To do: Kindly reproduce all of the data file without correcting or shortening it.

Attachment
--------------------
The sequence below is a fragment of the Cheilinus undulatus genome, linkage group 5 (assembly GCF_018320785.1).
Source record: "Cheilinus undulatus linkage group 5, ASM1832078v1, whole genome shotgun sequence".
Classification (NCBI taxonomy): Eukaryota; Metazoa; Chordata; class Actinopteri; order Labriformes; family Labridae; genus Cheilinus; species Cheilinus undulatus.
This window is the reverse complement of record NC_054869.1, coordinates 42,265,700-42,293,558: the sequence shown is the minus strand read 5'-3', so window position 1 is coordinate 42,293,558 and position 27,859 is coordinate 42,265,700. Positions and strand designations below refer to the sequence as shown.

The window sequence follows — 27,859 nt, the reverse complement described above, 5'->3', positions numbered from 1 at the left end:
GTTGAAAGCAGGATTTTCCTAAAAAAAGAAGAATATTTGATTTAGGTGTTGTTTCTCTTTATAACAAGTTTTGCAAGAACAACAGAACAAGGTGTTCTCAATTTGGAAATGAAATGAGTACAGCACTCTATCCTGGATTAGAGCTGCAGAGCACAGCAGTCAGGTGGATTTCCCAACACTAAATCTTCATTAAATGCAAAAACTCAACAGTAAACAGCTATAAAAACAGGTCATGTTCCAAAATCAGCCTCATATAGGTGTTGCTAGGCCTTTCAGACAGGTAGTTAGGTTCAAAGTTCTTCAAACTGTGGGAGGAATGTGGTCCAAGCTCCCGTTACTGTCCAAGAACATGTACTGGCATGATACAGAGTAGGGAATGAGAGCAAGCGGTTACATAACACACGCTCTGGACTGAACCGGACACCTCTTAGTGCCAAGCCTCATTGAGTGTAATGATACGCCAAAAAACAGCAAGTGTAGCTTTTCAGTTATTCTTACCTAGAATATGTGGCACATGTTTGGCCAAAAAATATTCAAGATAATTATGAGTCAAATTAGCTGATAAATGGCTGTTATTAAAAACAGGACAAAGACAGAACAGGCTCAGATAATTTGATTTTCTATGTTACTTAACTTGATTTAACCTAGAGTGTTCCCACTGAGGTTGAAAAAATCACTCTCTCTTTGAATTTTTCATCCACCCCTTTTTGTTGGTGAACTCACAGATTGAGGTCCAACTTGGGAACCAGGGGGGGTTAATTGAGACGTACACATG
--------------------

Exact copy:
The sequence below is a fragment of the Cheilinus undulatus genome, linkage group 5 (assembly GCF_018320785.1).
Source record: "Cheilinus undulatus linkage group 5, ASM1832078v1, whole genome shotgun sequence".
Classification (NCBI taxonomy): Eukaryota; Metazoa; Chordata; class Actinopteri; order Labriformes; family Labridae; genus Cheilinus; species Cheilinus undulatus.
This window is the reverse complement of record NC_054869.1, coordinates 42,265,700-42,293,558: the sequence shown is the minus strand read 5'-3', so window position 1 is coordinate 42,293,558 and position 27,859 is coordinate 42,265,700. Positions and strand designations below refer to the sequence as shown.

The window sequence follows — 27,859 nt, the reverse complement described above, 5'->3', positions numbered from 1 at the left end:
GTTGAAAGCAGGATTTTCCTAAAAAAAGAAGAATATTTGATTTAGGTGTTGTTTCTCTTTATAACAAGTTTTGCAAGAACAACAGAACAAGGTGTTCTCAATTTGGAAATGAAATGAGTACAGCACTCTATCCTGGATTAGAGCTGCAGAGCACAGCAGTCAGGTGGATTTCCCAACACTAAATCTTCATTAAATGCAAAAACTCAACAGTAAACAGCTATAAAAACAGGTCATGTTCCAAAATCAGCCTCATATAGGTGTTGCTAGGCCTTTCAGACAGGTAGTTAGGTTCAAAGTTCTTCAAACTGTGGGAGGAATGTGGTCCAAGCTCCCGTTACTGTCCAAGAACATGTACTGGCATGATACAGAGTAGGGAATGAGAGCAAGCGGTTACATAACACACGCTCTGGACTGAACCGGACACCTCTTAGTGCCAAGCCTCATTGAGTGTAATGATACGCCAAAAAACAGCAAGTGTAGCTTTTCAGTTATTCTTACCTAGAATATGTGGCACATGTTTGGCCAAAAAATATTCAAGATAATTATGAGTCAAATTAGCTGATAAATGGCTGTTATTAAAAACAGGACAAAGACAGAACAGGCTCAGATAATTTGATTTTCTATGTTACTTAACTTGATTTAACCTAGAGTGTTCCCACTGAGGTTGAAAAAATCACTCTCTCTTTGAATTTTTCATCCACCCCTTTTTGTTGGTGAACTCACAGATTGAGGTCCAACTTGGGAACCAGGGGGGGTTAATTGAGACGTACACATG